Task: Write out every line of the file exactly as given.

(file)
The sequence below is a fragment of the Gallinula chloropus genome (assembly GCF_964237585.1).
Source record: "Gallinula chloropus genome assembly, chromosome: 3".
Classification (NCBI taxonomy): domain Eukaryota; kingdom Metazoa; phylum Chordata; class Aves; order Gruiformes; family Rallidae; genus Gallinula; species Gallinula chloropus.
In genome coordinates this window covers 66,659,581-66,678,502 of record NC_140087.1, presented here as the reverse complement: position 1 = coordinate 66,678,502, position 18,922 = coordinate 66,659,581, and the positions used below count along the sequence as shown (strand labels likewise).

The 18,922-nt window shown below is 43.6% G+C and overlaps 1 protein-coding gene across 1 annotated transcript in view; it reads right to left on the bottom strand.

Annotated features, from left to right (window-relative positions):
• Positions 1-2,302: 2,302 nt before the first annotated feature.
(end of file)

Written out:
The sequence below is a fragment of the Gallinula chloropus genome (assembly GCF_964237585.1).
Source record: "Gallinula chloropus genome assembly, chromosome: 3".
Classification (NCBI taxonomy): domain Eukaryota; kingdom Metazoa; phylum Chordata; class Aves; order Gruiformes; family Rallidae; genus Gallinula; species Gallinula chloropus.
In genome coordinates this window covers 66,659,581-66,678,502 of record NC_140087.1, presented here as the reverse complement: position 1 = coordinate 66,678,502, position 18,922 = coordinate 66,659,581, and the positions used below count along the sequence as shown (strand labels likewise).

The 18,922-nt window shown below is 43.6% G+C and overlaps 1 protein-coding gene across 1 annotated transcript in view; it reads right to left on the bottom strand.

Annotated features, from left to right (window-relative positions):
• Positions 1-2,302: 2,302 nt before the first annotated feature.